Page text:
While many may disagree, I personally LOVED the art style of Fallout. The metallic colour pallet combined with the isometric view gave a sense of a very makeshift world. What I mean by this is that all the settlements in the game while unique in design all felt unified under a common theme. This theme being that they were built quickly and unplanned through whatever resources could be scavenged.
The main point to write home about is the “Talking Heads”. These are certain characters in the game which, when spoken to, will be fully voice-acted (amazingly might I add), as well as having very detailed animations of the face. This makes it feel like you are actually speaking to a person rather than it just being a still face with some shoddy voice acting.
The heads can be jarring at first but when you get used to the art style you can really appreciate what they were going for.
When designing these heads, real models were made with different facial expressions and the GURPS system was able to create a transition from one to the other. The ability to understand the way the conversation was going entirely from the facial expressions of who you were talking to is purely brilliant and something which I believe should be implemented far more, even today. Legacy
Fallout’s legacy is one which cannot be understated. While many argue the sequel, Fallout 2, is better, this original paved the way for future CRPGs.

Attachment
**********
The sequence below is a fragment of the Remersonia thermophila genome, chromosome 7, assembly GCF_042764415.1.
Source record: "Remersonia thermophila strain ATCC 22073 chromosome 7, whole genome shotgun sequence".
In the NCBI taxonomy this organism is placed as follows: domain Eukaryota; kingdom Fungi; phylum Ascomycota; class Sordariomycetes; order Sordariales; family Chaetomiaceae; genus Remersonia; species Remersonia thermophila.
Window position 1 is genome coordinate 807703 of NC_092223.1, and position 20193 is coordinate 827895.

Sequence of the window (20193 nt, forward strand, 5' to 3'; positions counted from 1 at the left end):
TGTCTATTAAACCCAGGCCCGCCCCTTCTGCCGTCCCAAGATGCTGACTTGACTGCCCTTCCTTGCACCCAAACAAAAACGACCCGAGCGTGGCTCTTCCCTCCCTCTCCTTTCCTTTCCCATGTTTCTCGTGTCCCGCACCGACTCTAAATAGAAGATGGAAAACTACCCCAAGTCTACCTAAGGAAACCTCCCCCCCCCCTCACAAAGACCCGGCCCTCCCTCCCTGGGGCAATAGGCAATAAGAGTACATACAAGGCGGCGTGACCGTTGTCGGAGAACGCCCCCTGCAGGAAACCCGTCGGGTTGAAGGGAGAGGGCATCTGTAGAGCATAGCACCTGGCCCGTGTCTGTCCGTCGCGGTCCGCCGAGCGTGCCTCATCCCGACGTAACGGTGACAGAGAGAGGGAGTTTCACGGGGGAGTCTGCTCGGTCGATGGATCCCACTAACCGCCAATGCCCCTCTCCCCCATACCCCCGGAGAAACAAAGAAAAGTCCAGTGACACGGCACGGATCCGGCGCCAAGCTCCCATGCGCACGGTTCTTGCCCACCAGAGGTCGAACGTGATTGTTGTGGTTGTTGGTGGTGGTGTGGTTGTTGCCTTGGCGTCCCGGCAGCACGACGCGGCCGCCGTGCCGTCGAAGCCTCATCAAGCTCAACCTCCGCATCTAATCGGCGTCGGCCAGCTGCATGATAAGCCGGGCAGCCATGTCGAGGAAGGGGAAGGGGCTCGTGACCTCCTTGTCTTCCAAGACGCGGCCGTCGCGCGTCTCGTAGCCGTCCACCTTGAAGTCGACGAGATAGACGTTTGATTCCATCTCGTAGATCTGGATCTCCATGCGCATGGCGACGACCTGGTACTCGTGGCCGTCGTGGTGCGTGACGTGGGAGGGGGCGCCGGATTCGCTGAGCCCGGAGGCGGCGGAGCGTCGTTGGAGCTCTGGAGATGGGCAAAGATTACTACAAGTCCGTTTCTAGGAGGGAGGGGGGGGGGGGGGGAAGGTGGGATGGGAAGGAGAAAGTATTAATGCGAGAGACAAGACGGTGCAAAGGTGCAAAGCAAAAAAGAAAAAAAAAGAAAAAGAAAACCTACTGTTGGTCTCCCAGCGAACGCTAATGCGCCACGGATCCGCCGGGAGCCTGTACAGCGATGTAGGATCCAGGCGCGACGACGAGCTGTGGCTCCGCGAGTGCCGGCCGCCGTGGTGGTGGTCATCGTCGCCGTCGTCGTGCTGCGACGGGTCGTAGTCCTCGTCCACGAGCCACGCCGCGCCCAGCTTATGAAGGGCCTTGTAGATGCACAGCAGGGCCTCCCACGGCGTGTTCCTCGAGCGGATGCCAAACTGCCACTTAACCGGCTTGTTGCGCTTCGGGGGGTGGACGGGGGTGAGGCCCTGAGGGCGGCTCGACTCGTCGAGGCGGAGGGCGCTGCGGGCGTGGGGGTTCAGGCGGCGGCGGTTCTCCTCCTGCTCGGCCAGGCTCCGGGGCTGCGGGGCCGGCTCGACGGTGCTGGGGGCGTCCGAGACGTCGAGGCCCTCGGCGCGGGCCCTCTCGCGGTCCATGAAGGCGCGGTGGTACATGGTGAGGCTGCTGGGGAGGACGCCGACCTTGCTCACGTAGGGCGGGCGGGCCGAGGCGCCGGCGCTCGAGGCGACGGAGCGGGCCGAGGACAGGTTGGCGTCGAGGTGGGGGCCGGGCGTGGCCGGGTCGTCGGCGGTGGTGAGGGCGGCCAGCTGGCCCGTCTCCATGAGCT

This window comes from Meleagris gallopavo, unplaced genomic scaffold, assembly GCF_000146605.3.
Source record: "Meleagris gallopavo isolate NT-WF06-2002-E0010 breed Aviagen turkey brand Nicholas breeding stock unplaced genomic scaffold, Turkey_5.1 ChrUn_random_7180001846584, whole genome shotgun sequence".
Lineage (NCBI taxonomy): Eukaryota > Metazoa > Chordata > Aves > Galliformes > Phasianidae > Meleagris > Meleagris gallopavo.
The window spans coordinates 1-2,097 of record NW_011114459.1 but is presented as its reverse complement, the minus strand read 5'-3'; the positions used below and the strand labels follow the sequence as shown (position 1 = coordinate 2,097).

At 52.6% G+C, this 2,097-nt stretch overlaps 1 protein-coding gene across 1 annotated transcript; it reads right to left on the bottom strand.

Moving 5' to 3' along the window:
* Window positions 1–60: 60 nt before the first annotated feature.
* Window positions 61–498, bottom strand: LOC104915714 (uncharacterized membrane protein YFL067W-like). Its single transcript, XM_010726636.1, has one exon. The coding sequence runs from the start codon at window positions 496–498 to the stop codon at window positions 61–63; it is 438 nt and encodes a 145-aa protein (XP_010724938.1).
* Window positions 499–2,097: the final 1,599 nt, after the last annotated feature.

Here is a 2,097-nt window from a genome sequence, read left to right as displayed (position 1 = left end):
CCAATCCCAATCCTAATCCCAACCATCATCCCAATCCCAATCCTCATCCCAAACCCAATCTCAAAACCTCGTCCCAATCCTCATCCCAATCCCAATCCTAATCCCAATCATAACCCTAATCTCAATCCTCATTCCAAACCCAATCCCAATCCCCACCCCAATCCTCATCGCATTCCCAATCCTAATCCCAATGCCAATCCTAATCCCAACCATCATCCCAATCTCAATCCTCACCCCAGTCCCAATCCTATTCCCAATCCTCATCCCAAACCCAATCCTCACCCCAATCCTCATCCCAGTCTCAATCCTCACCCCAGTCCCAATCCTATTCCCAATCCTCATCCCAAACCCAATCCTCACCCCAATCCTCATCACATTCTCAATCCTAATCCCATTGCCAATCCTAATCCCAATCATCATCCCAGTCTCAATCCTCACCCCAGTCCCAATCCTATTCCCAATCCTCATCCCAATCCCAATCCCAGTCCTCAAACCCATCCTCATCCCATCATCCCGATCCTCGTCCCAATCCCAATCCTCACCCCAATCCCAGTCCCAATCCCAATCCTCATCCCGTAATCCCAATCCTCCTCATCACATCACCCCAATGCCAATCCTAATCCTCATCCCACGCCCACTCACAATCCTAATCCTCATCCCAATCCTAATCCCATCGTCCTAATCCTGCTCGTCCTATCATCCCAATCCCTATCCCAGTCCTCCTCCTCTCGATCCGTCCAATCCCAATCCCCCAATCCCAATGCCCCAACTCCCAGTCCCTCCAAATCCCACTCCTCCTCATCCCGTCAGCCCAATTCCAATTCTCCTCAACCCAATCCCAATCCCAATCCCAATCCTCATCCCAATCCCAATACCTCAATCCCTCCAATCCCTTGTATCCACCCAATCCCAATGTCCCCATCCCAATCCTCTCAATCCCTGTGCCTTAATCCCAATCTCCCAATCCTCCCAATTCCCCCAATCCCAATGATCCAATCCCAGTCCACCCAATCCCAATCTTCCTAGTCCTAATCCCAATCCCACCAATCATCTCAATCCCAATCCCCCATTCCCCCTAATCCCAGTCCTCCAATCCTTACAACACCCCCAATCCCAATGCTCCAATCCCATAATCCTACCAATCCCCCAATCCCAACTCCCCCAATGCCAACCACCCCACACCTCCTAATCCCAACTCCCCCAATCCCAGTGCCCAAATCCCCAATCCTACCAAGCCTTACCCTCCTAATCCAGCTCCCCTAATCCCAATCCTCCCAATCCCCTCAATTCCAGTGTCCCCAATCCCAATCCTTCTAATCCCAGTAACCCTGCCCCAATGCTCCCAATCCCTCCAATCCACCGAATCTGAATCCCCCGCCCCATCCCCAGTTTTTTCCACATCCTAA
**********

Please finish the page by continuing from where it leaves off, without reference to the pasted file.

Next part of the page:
CNET Gamecenter’s Mark H. Walker wrote, “The RPG genre was clearly in a slump in the mid-’90s, but in August 1997 the renaissance began when Interplay’s Fallout hit store shelves.”
I could not agree more with this sentiment. It has been ranked in the top 20 PC games of all time many years by IGN, PC gamer and PC zone. And in 2012 was even exhibited in the Smithsonian American Art Museum.
The gameplay was inspired by games such as X-COM and has gone on to change the face of CRPGs for years. The art has been put on show in museums. The setting spawned a massively successful series. Whether or not you think Fallout deserves the praise it gets as a game in its own right, one cannot deny the impact it has had on the gaming industry.
Overall the game was a blast to play. I have never really played a game quite like it, despite playing so many that have taken inspiration from it. The combat can be boring and sometimes aspects of the game are very difficult to figure out, such as how to get the most out of a companion. However, the setting and atmosphere are unique and the ability to truly influence the story in a multitude of ways makes this an instant classic, definitely deserving of game of the year in 1997.
I would rate it 88%. It is a must-play for a fan of older PC games, a fan of RPGs and a fan of any game that makes you think for yourself. If you can get over the occasional bit of confusion with the mechanics then you will have a blast.